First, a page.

Empty pews fuel push to expand online giving options as churches brace for budget shortfalls

By David Paulsen
Posted Mar 25, 2020

Church leaders shift to online, mail-in and text message giving options in response to empty pews caused by the COVID-19 pandemic. Photo: Christ Church in Denver, Colorado

[Episcopal News Service] Christ Church in Denver, Colorado, entered the era of online worship at 10:30 a.m. March 15 with little more than an internet connection, a handheld iPhone and an order of service. Pews that typically hold 350 worshippers on Sunday mornings were empty on this first Sunday of the COVID-19 pandemic. But Christ Church’s inaugural online service found its congregation. The video has been viewed more than 500 times on Facebook.

“We’re figuring this out on the fly,” the Rev. Terry McGugan told Episcopal News Service by phone. As rector at Christ Church, McGugan, who also serves as president of the Diocese of Colorado’s Standing Committee, stresses “adaptability and flexibility.” He doesn’t sugarcoat what empty pews could imply for individual churches and budgets.

Empty pews mean no offering plates.

Anticipating potential shortfalls, Episcopal leaders churchwide already are discussing ways to mitigate the financial impact of the virus and the disruptions to everyday life caused by efforts to slow its spread. Suspension of in-person worship services is widespread, and the challenge of maintaining plate-and-pledge income is compounded by the economy. A virus-fueled economic downturn is hitting some parishioners hard, McGugan said. His wife and 23-year-old daughter are among the many Americans out of work because economic activity is grinding to a halt.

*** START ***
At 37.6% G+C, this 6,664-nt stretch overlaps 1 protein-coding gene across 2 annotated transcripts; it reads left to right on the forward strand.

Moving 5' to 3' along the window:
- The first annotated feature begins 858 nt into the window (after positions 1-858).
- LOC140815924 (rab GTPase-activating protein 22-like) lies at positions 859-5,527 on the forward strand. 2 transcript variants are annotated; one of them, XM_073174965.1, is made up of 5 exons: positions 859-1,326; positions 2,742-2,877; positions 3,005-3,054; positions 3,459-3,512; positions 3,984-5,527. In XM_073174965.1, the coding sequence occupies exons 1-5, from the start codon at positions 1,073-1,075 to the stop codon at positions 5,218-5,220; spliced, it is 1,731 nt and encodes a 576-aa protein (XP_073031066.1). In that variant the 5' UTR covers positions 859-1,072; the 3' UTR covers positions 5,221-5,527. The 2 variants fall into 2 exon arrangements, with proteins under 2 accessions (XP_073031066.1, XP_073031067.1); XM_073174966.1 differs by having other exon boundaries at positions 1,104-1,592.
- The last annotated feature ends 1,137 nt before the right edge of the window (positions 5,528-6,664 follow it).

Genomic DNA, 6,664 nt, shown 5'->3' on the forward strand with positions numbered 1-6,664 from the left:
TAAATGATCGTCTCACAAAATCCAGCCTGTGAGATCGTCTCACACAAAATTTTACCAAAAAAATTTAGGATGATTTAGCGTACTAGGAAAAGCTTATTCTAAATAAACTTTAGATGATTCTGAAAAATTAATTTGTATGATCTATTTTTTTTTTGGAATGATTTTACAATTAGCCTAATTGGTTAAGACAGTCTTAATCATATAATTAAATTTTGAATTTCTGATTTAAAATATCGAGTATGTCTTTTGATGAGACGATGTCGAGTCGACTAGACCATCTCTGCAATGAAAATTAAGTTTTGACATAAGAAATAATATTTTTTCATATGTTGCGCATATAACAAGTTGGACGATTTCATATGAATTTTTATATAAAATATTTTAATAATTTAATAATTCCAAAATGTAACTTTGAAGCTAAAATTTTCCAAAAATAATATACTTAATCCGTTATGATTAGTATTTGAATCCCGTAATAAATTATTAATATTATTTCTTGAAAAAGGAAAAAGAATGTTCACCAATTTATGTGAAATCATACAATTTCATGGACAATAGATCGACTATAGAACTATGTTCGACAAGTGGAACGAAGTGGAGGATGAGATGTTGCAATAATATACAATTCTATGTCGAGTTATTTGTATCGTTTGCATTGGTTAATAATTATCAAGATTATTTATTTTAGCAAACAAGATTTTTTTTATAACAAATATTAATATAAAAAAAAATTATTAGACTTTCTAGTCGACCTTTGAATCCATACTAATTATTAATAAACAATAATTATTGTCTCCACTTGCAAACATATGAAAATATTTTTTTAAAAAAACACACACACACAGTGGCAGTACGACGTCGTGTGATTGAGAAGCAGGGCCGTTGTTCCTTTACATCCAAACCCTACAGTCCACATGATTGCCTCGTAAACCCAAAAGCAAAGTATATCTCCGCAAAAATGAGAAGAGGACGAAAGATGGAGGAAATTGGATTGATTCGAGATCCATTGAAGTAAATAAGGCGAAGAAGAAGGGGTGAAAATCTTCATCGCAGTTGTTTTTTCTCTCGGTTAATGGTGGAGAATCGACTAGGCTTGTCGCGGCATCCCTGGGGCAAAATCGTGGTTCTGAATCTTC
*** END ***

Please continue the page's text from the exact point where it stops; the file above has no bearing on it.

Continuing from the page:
As dioceses gently remind congregations to continue collecting offerings and pledges, Presiding Bishop Michael Curry assured dioceses “we will work with you” if assessment payments need to be rescheduled. Church Pension Group is waiving some parishes’ pension obligations for two months.

For their part, Episcopal parishes of all sizes are stepping up their use of online giving tools. McGugan’s congregation, one of the largest in Colorado, is somewhat ahead of the curve. Christ Church started encouraging parishioners to pledge online a few years ago through a service called Pushpay, an option already embraced by about a quarter of the congregation before the coronavirus pandemic hit.

Now, the shortfall caused by empty pews is adding urgency to Christ Church’s online efforts. The shortfall is substantial. On an average Sunday, Christ Church had been collecting as much as $25,000 from worshippers, McGugan said. On March 15, the total dropped to just $2,000 online.

In Baraboo, Wisconsin, a city of 12,000 in the mostly rural Sauk County, Trinity Episcopal Church operates on a much smaller scale, with about 65 pledging households and annual plate-and-pledge total of just under $150,000. Before the coronavirus hit, Trinity didn’t have an online giving option. It didn’t even have the Wi-Fi needed to enable livestream services.

It has both now. But what puts the Rev. Dave Mowers’ financial mind at ease is a different resource: parishioners who can be counted on to pay their pledges, even when they can’t worship in their church.

March 22 was the first Sunday that Trinity was closed to worshippers. The week before, Mowers emailed them a Morning Prayer bulletin with announcements, including a reminder about pledges. “By Sunday, I had picked up a fistful of envelopes that I presumed to be checks,” he told ENS. “And it was a normal-size Sunday offering from just checks that got mailed in.”